Halloween is coming soon and while we've released plenty of treats already, there are more to come, like Autumnal Blaze Strong Amber Wit on 10/28, Jerid's Hop Goddess IIPA on 11/4, Jerid's Evil Pumpkin Imperial Porter on 11/11 and Funky Friday's first appearance on 11/13.
Well, time to go check on the mash of this American Barleywine. Its gonna me a monster!
Sunday, May 31, 2009
Pullman Brown is a work of art, and a true show of complexity for another style brushed aside by many in the search of the latest and greatest. Nutty, toasty malt, toffee sweetness, a bit of chocolate and layering of earthy hops tied together with their fruity house ale yeast makes for a brown of startling depth. The use of toasted oats and molasses really puts it over the top.
The Baltic Porter is classic representation of one of my favorite styles. Loads of malt in all its fat glory adorned with dark, dried fruits, figs and raisins all dusted in cocoa powder and coffee. Clean, devastatingly smooth and strong enough to make you a little sleepy.
Vishnu's Vice and Lady Columbia were both excllent bottled IPAs I had the pleasure of consuming, and the Wooden Hell Barleywine was no slouch, either.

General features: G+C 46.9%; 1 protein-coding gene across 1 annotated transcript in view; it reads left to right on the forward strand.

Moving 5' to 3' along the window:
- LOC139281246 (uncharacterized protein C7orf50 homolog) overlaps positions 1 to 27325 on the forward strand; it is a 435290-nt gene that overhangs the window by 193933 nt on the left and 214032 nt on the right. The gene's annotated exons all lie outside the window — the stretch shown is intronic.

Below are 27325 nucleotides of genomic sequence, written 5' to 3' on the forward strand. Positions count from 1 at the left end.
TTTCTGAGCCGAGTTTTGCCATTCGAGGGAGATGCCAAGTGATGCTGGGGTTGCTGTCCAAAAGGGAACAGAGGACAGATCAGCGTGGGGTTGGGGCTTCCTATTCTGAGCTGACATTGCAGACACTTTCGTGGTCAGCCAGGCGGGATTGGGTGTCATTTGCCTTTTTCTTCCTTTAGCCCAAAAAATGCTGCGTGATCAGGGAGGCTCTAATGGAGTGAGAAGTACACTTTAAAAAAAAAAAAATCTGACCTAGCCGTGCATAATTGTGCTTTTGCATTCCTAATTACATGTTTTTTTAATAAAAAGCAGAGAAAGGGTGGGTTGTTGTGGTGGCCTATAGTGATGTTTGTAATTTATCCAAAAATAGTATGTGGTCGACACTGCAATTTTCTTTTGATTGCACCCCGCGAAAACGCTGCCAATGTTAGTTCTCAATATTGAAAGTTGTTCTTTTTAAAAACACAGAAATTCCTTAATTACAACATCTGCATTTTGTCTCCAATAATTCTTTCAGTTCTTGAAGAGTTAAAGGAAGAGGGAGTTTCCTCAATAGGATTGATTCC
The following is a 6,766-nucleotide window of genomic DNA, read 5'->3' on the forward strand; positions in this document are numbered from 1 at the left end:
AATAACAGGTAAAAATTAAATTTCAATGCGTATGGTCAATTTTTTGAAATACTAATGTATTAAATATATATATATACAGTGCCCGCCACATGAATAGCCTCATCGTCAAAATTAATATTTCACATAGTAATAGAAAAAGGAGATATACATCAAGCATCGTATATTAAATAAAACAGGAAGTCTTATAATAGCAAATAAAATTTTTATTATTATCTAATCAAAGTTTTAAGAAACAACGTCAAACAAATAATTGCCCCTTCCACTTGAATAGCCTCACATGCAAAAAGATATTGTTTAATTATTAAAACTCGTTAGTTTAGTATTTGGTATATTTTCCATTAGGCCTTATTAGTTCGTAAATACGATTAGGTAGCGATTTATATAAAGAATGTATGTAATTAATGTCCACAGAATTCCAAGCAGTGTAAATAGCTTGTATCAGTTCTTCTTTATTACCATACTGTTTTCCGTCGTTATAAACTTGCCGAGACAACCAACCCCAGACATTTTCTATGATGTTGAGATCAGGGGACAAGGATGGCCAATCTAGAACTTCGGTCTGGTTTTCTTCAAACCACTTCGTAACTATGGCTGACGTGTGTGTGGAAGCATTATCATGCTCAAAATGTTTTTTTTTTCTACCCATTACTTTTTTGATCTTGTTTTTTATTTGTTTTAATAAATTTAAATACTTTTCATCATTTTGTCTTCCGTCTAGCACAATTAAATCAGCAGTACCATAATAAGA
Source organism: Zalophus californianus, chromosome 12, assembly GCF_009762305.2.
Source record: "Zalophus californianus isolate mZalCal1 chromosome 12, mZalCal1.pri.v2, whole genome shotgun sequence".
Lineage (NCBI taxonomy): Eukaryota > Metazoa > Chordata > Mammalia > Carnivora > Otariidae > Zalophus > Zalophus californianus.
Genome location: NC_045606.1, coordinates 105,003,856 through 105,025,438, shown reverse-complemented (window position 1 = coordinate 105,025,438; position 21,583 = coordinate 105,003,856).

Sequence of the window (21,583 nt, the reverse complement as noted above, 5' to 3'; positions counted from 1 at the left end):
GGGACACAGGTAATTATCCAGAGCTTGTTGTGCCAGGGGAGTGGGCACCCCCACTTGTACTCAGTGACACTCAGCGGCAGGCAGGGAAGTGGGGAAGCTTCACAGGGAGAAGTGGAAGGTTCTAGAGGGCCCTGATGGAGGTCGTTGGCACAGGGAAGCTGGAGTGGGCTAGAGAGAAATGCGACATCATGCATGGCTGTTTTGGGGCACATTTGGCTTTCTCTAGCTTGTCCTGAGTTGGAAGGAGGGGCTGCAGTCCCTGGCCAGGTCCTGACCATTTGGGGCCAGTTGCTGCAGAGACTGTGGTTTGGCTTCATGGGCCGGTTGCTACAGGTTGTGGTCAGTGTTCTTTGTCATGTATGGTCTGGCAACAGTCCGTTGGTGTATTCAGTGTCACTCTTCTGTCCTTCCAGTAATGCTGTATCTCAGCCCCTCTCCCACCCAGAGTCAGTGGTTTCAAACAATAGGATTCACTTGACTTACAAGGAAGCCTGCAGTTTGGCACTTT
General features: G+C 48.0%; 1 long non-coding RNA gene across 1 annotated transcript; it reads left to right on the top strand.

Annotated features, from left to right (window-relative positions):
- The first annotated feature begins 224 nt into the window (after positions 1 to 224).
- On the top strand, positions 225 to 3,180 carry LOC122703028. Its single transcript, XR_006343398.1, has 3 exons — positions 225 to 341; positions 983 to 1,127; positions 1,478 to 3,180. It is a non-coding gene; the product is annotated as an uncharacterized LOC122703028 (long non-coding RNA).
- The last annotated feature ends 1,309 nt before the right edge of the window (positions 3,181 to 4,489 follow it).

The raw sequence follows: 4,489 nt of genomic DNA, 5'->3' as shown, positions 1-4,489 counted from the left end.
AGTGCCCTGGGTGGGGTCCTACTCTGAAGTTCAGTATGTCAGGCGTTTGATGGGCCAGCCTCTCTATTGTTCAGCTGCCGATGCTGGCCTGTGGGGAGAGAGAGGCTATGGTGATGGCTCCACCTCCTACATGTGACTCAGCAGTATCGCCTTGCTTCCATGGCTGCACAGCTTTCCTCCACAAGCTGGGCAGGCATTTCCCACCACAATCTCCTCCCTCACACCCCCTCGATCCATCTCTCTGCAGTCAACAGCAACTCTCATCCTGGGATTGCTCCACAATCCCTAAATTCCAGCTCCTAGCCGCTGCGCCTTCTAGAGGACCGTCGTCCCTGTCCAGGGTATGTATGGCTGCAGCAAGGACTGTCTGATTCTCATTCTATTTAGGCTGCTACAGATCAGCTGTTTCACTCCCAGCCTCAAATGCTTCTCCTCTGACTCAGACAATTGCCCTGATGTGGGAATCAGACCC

Even though Matt Van Wyk has left Flossmoor Behind to head out Oregon way, Bryan Shimkos has stepped into his boots (not literally...eww) and will take Flossmoor into the future. I wish him the best of luck!
Friday, May 29, 2009
This is not passive history, however, it is active history, and the river of which I speak isn't filled with muddy water, but glorious craft beer. While the river of craft beer has picked up greatly in volume and quality in the St. Louis area over the past few years, it have certainly not crested.
A new tributary is about to surge into the current, St. Louis Craft Beer Week. SLCBW is already part of a larger body, the mighty STLhops.com which has been pouring into the current for over 20 months now and has decidedly changed how craft beer flows through St. Louis.
What exactly, will it bring? Well right now, all we can do is look at the events slated for this year, see how they fare and make forcasts for next year.
This year's lineup looks something like this:
Saturday May 30th
Beer and Brats Festival - Westport Plaza
B33r and Brats - 33 Wine Shop & Tasting Bar
Wine-Beer-BBQ - Wine & Cheese Place Ballwin
Sunday May 31st
Homebrew With Drew (that's me) - Mattingly Brewing Company
I'll be firing up the old homebrewing kettles and making a Dampfbier, a Bavarian peasants' beer, low in gravity (initial sugar content and, therefore, alchol), all barley malt, lightly hopped and fermented with yeast borrowed from a Weissbier (Schlafly, in this case) brewery. It will be served at the June 17th Peek.
It starts at 9am and if you want to brew email me drew at mattinglybrewing dot com
Monday June 1st
Craft Beer Dinner - The Shaved Duck
Meet a Griesedieck - The Royale
Boulevard Tank 7 Sampling - International Tap House
Tuesday June 2nd
Beer and Cheese Matching - Wine & Cheese Place Clayton